The proliferation of payments options seems like it should be a good thing for shoppers. But as EMV changes the way they handle their cards, and mobile wallets proliferate, many customers may be asking themselves: Just how do I pay here anyway?
To get a sense of the confusion, start with the cards. The addition of the EMV chip is supposed to bring the customer and the merchant more security. But not all the terminals magically changed over to EMV the moment that the liability shift occurred. In addition, there are still plenty of places consumers frequent — gas stations and ATMs — where EMV will not become a standard for some time. Finally, consumers are conditioned to swipe their cards at point-of-sale terminals and may not understand why an EMV transaction takes longer than the traditional swipe transaction. Of course, thanks to the development of mobile technology, it might appear that that conundrum has been solved.
Open mobile wallets like Android Pay and Apple Pay are supposed to let customers use their smartphones in checkout lines that can accept contactless payments. Samsung Pay promises to take it one step further, allowing people to pay wherever their cards are accepted. The question for the shopper is whether or not paying with the phone will work. No one wants to be the person holding up the line, tapping the phone at the checkout terminal, when they could just swipe a card and go. Also, if the adoption of EMV terminals can generously be called uneven, then adoption is even more uneven for contactless terminals. Some stores have them, some will get them, some will turn them on, and some won’t. What’s a customer to do?
Customers can perhaps turn to something like Chase Pay, which is a mobile wallet designed to be accepted at multiple merchants — provided that the shopper is a Chase cardholder and shopping at merchants connected to Chase. This wallet is still in its beginnings, but it will be another option that shoppers will need to be conscious of as they make payments. MCX CurrentC is another product in this category. If and when it launches, it is supposed to be accepted at major retailers but may not be accepted at all of them. This may give some individuals pause about relying upon it too heavily.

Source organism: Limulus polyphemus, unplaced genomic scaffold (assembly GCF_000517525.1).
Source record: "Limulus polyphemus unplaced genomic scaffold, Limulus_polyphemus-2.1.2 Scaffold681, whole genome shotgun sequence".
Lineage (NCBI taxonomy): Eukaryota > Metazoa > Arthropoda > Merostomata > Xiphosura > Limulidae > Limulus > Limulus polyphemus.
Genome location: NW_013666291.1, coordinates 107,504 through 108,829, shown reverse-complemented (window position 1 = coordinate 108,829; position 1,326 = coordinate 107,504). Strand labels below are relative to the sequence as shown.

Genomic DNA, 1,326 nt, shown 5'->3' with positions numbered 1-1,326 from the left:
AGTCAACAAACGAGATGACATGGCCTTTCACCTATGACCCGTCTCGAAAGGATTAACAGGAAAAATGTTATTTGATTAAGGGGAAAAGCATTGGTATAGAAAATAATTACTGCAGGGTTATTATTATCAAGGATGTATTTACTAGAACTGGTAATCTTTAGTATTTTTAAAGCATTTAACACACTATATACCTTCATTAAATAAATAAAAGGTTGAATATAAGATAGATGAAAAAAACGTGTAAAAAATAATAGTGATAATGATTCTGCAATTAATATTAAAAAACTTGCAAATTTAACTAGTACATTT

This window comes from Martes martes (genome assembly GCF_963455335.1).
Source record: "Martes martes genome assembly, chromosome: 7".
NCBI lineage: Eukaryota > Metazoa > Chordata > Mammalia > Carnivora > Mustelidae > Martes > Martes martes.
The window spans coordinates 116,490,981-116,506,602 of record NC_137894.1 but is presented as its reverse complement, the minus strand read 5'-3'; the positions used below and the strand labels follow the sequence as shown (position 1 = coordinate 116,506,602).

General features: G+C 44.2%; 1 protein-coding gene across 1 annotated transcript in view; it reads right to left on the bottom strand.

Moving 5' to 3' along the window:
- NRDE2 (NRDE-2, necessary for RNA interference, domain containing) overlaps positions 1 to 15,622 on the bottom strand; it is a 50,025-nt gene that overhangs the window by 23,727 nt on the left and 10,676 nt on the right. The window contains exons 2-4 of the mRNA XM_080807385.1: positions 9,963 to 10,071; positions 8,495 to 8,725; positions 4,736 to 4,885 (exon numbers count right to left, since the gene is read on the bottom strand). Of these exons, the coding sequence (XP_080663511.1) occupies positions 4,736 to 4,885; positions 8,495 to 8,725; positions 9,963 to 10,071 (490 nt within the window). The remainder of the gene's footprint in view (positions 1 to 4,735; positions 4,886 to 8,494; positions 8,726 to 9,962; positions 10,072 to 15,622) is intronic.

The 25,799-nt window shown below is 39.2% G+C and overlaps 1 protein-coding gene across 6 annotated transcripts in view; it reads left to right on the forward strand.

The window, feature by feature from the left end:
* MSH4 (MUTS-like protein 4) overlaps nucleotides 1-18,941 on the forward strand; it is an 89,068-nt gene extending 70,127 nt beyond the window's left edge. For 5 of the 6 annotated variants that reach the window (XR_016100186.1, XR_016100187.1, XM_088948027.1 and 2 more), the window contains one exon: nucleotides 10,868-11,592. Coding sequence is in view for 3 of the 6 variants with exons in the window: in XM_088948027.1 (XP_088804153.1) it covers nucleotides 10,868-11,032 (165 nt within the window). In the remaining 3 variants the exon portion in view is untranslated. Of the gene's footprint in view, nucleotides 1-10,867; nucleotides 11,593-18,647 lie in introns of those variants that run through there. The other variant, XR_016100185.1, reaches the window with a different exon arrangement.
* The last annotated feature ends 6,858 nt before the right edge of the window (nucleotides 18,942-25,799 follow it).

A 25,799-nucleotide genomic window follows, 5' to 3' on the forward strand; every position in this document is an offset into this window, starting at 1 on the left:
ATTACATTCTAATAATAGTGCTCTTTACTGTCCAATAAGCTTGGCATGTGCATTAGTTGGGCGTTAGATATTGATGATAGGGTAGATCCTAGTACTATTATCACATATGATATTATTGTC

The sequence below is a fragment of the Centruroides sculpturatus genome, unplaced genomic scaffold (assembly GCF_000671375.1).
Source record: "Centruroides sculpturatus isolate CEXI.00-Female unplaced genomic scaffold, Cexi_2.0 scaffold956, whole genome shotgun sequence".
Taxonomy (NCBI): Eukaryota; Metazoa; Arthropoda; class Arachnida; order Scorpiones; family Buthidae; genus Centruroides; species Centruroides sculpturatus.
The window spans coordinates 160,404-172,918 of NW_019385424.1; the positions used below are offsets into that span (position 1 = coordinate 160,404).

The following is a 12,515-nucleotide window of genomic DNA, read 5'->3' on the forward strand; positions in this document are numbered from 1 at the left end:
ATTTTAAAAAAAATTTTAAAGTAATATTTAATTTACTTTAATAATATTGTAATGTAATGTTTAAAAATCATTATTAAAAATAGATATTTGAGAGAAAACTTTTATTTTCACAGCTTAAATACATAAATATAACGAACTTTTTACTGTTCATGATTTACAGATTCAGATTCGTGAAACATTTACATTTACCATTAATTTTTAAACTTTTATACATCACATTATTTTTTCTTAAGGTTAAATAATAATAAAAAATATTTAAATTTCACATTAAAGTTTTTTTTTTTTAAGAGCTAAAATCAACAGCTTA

Many retailers, encouraged by the success of companies like Starbucks Coffee Co., have decided to create their own apps. This may be the way that retailers can seize on the confusion over payment options to win customers over. There are limits to how many apps customers want to use, but if incented properly, they will likely become devoted users of the apps for their favorite locations. If a retailer can use a prepaid or decoupled debit account structure, then the company can lower its payments costs and lock in customer spending, especially with prepaid. Of course, a retailer would need to provide an incentive to change customers’ behavior, but Starbucks and others have gone a long way to cracking the code.
In chaos, there is opportunity. Right now, we are in a time of quiet chaos, where marketing hype may be drowning out the voices of the shoppers. The key is to pay attention and look for opportunities to solve the pain point of acceptance while using an account structure that solves the pain of payments costs.